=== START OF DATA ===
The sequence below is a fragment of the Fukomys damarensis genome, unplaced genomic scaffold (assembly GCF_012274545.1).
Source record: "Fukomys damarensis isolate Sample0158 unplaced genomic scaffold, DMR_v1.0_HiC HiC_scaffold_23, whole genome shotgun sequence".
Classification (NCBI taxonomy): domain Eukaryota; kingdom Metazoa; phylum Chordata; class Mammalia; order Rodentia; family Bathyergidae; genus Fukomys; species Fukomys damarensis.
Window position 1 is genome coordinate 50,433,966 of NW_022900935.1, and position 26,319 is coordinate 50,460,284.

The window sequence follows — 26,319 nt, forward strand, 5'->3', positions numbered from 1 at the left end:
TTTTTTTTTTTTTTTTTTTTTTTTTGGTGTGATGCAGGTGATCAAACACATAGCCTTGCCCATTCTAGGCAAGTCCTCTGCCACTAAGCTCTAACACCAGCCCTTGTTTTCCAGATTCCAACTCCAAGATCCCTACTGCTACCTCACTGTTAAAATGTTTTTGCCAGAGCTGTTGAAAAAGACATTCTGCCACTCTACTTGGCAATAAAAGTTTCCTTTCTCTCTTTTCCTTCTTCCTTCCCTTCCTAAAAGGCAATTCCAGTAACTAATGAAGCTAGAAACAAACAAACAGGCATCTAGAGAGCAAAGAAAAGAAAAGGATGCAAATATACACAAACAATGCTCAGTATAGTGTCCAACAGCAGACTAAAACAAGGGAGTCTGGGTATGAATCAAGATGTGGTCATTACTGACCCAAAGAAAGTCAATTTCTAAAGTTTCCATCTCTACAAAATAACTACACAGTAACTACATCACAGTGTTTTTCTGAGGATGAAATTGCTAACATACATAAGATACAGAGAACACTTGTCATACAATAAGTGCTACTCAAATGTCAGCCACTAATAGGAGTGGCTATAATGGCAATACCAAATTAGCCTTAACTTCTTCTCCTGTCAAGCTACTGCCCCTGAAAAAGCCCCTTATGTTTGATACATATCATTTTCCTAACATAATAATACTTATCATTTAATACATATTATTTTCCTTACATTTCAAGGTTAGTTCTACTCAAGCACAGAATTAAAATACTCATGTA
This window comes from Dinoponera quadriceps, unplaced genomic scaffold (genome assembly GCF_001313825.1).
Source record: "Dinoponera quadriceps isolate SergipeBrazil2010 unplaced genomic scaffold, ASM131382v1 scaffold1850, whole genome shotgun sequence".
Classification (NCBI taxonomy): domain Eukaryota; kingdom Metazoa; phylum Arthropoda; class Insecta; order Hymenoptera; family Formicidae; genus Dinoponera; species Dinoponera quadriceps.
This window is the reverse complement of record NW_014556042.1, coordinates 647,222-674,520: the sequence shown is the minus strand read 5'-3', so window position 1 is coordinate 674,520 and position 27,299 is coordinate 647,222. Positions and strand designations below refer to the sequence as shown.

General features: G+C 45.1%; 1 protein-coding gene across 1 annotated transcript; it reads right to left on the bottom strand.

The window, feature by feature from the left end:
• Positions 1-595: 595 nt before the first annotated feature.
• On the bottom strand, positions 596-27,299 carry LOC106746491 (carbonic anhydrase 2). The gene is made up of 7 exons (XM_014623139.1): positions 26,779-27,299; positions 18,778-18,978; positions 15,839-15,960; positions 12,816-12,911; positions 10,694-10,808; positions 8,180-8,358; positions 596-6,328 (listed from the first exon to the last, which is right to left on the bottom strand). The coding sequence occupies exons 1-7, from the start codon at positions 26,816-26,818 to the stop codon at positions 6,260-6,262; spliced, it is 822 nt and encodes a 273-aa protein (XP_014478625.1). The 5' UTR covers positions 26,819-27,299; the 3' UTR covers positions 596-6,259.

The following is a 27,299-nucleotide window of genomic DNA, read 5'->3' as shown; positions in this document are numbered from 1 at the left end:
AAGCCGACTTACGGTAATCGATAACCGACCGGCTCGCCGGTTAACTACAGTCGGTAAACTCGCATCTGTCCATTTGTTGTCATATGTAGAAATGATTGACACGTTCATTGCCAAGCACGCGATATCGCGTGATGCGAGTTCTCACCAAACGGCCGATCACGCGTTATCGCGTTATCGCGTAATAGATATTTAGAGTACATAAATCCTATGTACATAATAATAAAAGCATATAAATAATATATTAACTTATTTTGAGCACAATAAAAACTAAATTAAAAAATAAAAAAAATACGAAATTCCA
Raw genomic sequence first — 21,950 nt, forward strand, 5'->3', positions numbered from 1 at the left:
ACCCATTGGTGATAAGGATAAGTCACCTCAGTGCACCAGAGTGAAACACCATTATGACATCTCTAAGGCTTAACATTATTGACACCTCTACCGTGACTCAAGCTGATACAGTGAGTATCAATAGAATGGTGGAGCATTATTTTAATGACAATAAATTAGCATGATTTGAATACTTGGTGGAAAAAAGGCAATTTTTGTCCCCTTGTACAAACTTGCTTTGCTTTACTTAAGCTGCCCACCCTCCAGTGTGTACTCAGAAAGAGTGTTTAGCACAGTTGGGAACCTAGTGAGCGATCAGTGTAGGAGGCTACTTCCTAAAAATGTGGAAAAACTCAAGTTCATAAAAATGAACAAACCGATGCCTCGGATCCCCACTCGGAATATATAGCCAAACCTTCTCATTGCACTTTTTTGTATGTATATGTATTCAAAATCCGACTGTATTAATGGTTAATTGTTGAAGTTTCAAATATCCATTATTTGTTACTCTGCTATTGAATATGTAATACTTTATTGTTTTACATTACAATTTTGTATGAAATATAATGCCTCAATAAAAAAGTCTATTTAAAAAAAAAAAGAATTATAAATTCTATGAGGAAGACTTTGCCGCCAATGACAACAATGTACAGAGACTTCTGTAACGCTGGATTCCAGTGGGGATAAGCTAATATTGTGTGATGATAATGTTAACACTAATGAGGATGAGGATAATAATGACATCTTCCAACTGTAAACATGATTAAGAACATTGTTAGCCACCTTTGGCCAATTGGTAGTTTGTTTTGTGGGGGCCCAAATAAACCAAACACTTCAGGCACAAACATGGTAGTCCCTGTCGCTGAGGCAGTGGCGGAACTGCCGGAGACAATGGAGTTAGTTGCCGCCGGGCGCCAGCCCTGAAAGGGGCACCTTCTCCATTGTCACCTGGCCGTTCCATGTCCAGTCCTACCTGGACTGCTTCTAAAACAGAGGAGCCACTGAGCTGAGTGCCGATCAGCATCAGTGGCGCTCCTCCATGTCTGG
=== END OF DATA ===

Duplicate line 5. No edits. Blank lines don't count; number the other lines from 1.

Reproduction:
The window sequence follows — 26,319 nt, forward strand, 5'->3', positions numbered from 1 at the left end: